Chor und Orchester der Deutschen Oper Berlin;
CPO 777 819-2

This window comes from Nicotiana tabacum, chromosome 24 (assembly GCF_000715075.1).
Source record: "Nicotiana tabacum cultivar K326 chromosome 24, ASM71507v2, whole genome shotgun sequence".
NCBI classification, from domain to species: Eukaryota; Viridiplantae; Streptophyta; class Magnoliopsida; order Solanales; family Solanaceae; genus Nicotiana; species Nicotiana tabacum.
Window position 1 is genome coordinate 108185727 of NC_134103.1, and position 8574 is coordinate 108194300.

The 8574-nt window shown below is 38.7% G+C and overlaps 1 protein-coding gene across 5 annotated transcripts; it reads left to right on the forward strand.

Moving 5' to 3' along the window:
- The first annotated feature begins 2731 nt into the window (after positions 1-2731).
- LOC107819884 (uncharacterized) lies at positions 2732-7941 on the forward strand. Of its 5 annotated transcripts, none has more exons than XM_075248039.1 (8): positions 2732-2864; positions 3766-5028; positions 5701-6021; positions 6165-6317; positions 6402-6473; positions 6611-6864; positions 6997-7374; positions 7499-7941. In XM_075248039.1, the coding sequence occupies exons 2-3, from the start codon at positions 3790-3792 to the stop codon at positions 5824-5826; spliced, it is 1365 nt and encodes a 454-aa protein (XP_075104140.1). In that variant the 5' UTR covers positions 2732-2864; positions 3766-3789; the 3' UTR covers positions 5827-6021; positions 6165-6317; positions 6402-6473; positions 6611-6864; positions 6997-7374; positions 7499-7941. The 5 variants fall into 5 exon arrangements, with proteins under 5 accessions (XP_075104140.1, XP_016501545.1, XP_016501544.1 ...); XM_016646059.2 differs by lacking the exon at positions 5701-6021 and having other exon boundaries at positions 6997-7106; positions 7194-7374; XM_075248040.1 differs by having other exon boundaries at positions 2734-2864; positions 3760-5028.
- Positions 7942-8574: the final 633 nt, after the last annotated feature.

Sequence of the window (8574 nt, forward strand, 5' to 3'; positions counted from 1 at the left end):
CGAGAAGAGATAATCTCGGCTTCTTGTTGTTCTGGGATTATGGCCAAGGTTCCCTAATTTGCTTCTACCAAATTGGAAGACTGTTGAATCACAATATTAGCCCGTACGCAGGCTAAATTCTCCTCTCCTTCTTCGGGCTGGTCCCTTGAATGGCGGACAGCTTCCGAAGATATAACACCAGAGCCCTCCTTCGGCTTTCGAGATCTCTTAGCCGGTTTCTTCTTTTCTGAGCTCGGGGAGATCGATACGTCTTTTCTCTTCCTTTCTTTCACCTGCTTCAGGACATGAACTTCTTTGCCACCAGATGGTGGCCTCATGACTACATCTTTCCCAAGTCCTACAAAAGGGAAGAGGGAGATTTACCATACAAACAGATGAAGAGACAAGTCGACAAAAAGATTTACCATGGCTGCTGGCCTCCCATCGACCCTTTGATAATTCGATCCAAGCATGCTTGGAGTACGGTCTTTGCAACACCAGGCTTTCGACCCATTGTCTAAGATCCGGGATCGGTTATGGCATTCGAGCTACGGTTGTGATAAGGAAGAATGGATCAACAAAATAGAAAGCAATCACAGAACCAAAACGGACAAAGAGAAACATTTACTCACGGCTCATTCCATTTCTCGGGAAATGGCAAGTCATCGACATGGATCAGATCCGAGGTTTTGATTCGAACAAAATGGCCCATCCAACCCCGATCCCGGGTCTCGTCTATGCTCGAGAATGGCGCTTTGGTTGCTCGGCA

In 1913, when he was only eighteen years old, Carl Orff finished his first opera – Gisei. This tragic story featuring the sacrificial death of a child as well as Japanese culture in general so greatly inspired the young composer that throughout his life he remained fond of Japan. In Japanese tragedy he found numerous similarities to the ancient Greek tragedies of Sophocles, with which he constantly engaged himself intensively. A carefully groping version of the young Carl Orff with suggestions of the avant-garde can be heard in the ancient Japanese drama focusing on a village school at which a high-ranking official sacrifices his own son in order to save his master's son. Even though many stylistic features seem to have been derived from various sources, certain tonal gestures and over long stretches the instrumentation anticipate the imagination of one of the most original composers of the twentieth century. Orff perhaps later met Felix von Weingartner at the Darmstadt Court Theater and possibly also told him about this subject matter there. At any rate, Weingartner's later one-act Die Dorfschule is also based on the Terakoya material. Next month we will release this version, again in a recording with the German Opera of Berlin.
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